|2||New Methods of Ultrasonoscopy and Ultrasonography by Ernst et al. J. of Acoustical Society of America V. 24 N. 2 Mar. 1952 pp. 207-210.|
|3||*||Piezoelectric Polymers Properties and Potential Applications 1977 Ultrasonic Symposium Proceedings pp. 344 346 by Masahiko Tamura.|
|4||Piezoelectric Polymers Properties and Potential Applications 1977 Ultrasonic Symposium Proceedings pp. 344-346 by Masahiko Tamura.|
|Citing Patent||Filing date||Publication date||Applicant||Title|
|US5559387 *||Jul 20, 1995||Sep 24, 1996||Beurrier; Henry R.||Piezoelectric actuators|
|US5644184 *||Feb 15, 1996||Jul 1, 1997||Thermodyne, Inc.||Piezo-pyroelectric energy converter and method|
|US6140740 *||Dec 30, 1997||Oct 31, 2000||Remon Medical Technologies, Ltd.||Piezoelectric transducer|
|US6700217 *||Mar 15, 1999||Mar 2, 2004||Vaughn W. North||Apparatus for converting ocean wave motion to electricity|
|US6732588 *||May 12, 2000||May 11, 2004||Sonionmems A/S||Pressure transducer|
|US6891317 *||May 21, 2002||May 10, 2005||Sri International||Rolled electroactive polymers|
|US6946777 *||Jan 8, 2004||Sep 20, 2005||Southwest Research Institute||Polymer film composite transducer|
|US7199501||Jan 18, 2006||Apr 3, 2007||Sri International||Electroactive polymers|
|US7224106||Jan 18, 2006||May 29, 2007||Sri International||Electroactive polymers|
|US7259503||Jan 18, 2006||Aug 21, 2007||Sri International||Electroactive polymers|
|US7468575||Jul 9, 2007||Dec 23, 2008||Sri International||Electroactive polymer electrodes|
|US7479727 *||Jul 19, 2006||Jan 20, 2009||Winston Grace||Apparatus and method for pyroelectric and piezoelectric power generation and thermoelectric heat transfer|
|US7522962||Dec 2, 2005||Apr 21, 2009||Remon Medical Technologies, Ltd||Implantable medical device with integrated acoustic transducer|
|US7570998||Jul 20, 2007||Aug 4, 2009||Cardiac Pacemakers, Inc.||Acoustic communication transducer in implantable medical device header|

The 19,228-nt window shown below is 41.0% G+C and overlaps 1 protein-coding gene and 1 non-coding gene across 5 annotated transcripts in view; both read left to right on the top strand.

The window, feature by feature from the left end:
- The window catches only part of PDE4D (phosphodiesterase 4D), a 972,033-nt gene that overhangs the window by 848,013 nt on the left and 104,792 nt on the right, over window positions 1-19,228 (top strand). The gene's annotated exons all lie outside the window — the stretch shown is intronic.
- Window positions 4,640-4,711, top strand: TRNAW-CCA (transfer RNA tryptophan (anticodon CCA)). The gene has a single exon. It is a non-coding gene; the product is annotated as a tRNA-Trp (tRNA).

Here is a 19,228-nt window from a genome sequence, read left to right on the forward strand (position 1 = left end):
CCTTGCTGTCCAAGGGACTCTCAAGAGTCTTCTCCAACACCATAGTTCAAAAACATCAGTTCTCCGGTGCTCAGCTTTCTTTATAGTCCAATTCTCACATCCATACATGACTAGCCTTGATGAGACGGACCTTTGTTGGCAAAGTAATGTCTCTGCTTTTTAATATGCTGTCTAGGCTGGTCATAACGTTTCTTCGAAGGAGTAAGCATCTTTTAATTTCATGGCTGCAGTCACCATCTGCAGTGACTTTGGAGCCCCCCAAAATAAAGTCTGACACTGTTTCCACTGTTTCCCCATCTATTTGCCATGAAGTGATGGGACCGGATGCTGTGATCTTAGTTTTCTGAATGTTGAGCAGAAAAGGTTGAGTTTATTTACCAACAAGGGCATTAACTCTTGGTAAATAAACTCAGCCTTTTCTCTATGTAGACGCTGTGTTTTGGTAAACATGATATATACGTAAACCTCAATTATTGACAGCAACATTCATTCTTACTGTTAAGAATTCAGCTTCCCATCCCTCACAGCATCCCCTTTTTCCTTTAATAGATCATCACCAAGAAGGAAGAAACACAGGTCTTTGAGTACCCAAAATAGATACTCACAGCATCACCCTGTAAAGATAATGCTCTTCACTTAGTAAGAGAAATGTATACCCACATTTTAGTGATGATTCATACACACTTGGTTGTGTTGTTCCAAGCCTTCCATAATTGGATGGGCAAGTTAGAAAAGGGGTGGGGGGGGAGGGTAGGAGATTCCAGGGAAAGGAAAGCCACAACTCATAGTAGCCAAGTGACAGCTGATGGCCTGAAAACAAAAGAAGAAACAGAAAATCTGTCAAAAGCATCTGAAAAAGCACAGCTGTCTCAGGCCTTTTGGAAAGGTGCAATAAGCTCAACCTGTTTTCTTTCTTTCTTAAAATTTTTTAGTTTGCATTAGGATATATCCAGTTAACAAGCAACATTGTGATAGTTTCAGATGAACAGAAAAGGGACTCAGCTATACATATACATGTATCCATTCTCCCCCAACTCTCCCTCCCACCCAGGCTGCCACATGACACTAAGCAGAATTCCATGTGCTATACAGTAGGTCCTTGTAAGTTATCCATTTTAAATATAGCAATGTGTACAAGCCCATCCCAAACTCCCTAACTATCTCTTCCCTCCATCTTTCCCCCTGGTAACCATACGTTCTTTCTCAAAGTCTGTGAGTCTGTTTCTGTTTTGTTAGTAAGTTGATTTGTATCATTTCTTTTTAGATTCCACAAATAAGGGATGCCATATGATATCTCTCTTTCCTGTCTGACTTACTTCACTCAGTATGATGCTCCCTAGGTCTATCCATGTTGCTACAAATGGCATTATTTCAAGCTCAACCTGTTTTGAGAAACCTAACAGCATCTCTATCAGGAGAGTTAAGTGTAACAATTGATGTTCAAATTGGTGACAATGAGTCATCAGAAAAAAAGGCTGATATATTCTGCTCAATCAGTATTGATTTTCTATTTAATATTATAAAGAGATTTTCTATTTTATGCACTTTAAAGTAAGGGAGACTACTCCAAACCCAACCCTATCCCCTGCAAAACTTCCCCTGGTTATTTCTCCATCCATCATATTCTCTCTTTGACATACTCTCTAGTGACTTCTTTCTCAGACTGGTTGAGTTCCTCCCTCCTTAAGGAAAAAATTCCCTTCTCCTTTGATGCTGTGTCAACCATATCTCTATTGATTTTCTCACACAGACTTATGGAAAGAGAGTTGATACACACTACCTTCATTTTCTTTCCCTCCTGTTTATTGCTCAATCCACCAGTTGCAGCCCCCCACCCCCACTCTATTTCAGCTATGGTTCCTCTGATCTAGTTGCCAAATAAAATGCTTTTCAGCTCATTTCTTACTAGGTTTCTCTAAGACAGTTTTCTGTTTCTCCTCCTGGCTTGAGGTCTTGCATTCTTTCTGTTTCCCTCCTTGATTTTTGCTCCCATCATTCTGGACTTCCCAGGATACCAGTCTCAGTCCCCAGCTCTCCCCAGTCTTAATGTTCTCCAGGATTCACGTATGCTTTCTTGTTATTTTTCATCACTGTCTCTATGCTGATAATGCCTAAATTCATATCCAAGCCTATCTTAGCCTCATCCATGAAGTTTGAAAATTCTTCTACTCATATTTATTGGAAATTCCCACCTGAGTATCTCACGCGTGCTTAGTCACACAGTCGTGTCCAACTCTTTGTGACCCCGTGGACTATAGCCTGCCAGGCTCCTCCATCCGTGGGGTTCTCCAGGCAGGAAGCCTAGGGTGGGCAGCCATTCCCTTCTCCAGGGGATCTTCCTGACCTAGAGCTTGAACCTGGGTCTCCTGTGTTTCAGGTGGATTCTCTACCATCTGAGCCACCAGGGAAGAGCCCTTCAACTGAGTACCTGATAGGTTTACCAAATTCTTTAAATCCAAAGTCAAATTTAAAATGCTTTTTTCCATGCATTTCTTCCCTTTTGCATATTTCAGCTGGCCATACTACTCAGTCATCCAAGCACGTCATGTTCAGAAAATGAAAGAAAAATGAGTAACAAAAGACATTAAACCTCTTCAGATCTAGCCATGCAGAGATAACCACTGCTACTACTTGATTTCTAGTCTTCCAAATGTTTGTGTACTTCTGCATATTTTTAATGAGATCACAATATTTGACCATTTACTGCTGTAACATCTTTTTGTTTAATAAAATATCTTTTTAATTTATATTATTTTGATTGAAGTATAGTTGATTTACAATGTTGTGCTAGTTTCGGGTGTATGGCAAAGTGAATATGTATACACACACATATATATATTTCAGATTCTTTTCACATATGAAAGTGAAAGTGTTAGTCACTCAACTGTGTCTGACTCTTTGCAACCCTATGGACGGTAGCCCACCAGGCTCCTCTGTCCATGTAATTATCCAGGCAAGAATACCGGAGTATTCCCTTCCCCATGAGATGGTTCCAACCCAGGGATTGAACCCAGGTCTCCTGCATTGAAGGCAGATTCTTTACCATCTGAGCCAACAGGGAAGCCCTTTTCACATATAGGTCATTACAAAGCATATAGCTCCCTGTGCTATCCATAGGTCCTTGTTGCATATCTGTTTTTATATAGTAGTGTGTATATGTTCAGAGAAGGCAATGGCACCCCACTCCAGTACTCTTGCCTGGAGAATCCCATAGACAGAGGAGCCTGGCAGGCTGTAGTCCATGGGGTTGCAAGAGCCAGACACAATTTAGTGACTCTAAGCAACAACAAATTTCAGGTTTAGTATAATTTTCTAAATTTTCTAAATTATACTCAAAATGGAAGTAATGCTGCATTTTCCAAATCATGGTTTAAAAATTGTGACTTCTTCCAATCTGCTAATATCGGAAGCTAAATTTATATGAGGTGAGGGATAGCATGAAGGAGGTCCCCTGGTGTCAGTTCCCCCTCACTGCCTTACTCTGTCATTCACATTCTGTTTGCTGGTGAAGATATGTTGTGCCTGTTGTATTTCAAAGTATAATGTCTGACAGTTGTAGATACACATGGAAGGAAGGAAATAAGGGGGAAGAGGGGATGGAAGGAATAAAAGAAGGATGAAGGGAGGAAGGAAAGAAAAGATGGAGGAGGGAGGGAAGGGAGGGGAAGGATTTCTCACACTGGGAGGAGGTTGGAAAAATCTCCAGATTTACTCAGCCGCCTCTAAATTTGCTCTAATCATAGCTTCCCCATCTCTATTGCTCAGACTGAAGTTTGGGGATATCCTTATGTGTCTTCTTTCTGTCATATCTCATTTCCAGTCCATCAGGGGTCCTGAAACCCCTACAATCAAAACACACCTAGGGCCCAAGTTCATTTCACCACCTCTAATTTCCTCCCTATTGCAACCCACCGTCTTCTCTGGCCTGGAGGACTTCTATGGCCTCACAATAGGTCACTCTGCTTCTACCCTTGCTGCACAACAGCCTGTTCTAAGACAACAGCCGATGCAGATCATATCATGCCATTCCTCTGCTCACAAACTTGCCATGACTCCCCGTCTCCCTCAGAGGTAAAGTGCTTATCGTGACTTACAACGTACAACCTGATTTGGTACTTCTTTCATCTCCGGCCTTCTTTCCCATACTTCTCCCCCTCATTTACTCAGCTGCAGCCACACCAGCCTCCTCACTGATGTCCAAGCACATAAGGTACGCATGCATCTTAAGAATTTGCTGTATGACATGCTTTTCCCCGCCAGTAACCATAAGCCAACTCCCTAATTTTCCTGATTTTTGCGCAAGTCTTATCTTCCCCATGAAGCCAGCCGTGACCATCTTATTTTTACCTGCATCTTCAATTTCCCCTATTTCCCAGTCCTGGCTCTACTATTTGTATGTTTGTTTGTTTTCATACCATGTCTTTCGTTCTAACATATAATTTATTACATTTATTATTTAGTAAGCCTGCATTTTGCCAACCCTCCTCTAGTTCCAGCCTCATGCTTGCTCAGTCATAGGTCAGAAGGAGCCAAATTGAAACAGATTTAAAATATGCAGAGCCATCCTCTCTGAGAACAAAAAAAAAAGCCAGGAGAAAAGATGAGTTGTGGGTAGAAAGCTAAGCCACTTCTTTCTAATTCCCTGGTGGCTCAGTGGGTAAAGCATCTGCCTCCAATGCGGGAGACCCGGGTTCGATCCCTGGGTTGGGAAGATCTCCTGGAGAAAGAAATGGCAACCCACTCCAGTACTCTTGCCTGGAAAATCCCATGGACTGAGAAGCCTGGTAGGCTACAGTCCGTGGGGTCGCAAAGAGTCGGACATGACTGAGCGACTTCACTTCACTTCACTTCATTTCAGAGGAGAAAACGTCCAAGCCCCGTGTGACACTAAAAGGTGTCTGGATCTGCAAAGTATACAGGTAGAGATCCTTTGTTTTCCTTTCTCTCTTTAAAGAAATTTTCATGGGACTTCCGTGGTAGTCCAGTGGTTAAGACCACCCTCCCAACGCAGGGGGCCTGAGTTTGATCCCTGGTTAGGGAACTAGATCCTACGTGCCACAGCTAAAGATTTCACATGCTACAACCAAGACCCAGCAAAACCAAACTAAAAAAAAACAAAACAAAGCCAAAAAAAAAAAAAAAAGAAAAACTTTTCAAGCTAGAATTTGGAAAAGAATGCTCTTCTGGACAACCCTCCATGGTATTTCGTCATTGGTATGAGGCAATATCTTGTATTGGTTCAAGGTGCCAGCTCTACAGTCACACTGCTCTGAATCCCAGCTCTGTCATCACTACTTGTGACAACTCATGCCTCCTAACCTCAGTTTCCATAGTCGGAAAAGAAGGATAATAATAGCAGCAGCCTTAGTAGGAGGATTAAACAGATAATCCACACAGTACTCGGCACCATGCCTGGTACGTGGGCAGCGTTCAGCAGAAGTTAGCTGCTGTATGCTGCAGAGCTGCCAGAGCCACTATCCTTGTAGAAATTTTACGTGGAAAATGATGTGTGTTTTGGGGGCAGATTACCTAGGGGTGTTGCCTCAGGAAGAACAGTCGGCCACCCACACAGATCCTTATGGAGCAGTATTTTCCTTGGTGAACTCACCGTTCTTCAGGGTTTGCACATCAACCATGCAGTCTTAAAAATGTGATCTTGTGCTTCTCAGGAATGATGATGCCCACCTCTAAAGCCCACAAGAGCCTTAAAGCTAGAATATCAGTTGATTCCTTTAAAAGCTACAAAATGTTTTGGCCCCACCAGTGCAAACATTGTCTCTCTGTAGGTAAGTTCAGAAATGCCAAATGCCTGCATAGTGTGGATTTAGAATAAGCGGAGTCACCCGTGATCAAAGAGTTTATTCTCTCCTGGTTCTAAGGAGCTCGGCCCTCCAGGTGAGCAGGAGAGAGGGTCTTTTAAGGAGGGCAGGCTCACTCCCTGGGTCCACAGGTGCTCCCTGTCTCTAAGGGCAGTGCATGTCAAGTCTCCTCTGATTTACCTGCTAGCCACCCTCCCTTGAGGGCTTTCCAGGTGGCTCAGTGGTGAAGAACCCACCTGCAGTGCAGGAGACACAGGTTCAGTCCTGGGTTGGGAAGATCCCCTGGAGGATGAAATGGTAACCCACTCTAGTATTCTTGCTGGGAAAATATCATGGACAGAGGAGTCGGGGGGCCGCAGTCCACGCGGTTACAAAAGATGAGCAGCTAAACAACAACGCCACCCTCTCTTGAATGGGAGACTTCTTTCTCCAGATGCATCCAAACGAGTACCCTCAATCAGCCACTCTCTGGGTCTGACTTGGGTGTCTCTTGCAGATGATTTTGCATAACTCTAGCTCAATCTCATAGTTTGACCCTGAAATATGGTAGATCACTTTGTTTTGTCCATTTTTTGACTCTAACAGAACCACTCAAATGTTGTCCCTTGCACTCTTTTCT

|US7580750||Nov 23, 2005||Aug 25, 2009||Remon Medical Technologies, Ltd.||Implantable medical device with integrated acoustic transducer|
|US7615012||Aug 26, 2005||Nov 10, 2009||Cardiac Pacemakers, Inc.||Broadband acoustic sensor for an implantable medical device|
|US7634318||May 28, 2008||Dec 15, 2009||Cardiac Pacemakers, Inc.||Multi-element acoustic recharging system|
|US7761981||Apr 3, 2007||Jul 27, 2010||Sri International||Methods for fabricating an electroactive polymer device|
|US7768144||Sep 20, 2007||Aug 3, 2010||Vaughn W North||Underwater wave/energy transducer|
|US7911115||Jul 12, 2007||Mar 22, 2011||Sri International||Monolithic electroactive polymers|
|US7912548||Jul 20, 2007||Mar 22, 2011||Cardiac Pacemakers, Inc.||Resonant structures for implantable devices|
|US7923064||Jul 9, 2007||Apr 12, 2011||Sri International||Electroactive polymer manufacturing|
|US7948148||Oct 13, 2009||May 24, 2011||Remon Medical Technologies Ltd.||Piezoelectric transducer|
|US7949396||Jul 20, 2007||May 24, 2011||Cardiac Pacemakers, Inc.||Ultrasonic transducer for a metallic cavity implated medical device|
|US8042264||Jun 30, 2010||Oct 25, 2011||Sri International||Method of fabricating an electroactive polymer transducer|
|US8093783||May 24, 2010||Jan 10, 2012||Sri International||Electroactive polymer device|
|US8277441||Mar 30, 2011||Oct 2, 2012||Remon Medical Technologies, Ltd.||Piezoelectric transducer|
|US8340778||Nov 3, 2009||Dec 25, 2012||Cardiac Pacemakers, Inc.||Multi-element acoustic recharging system|
|US8508109||Mar 8, 2011||Aug 13, 2013||Sri International||Electroactive polymer manufacturing|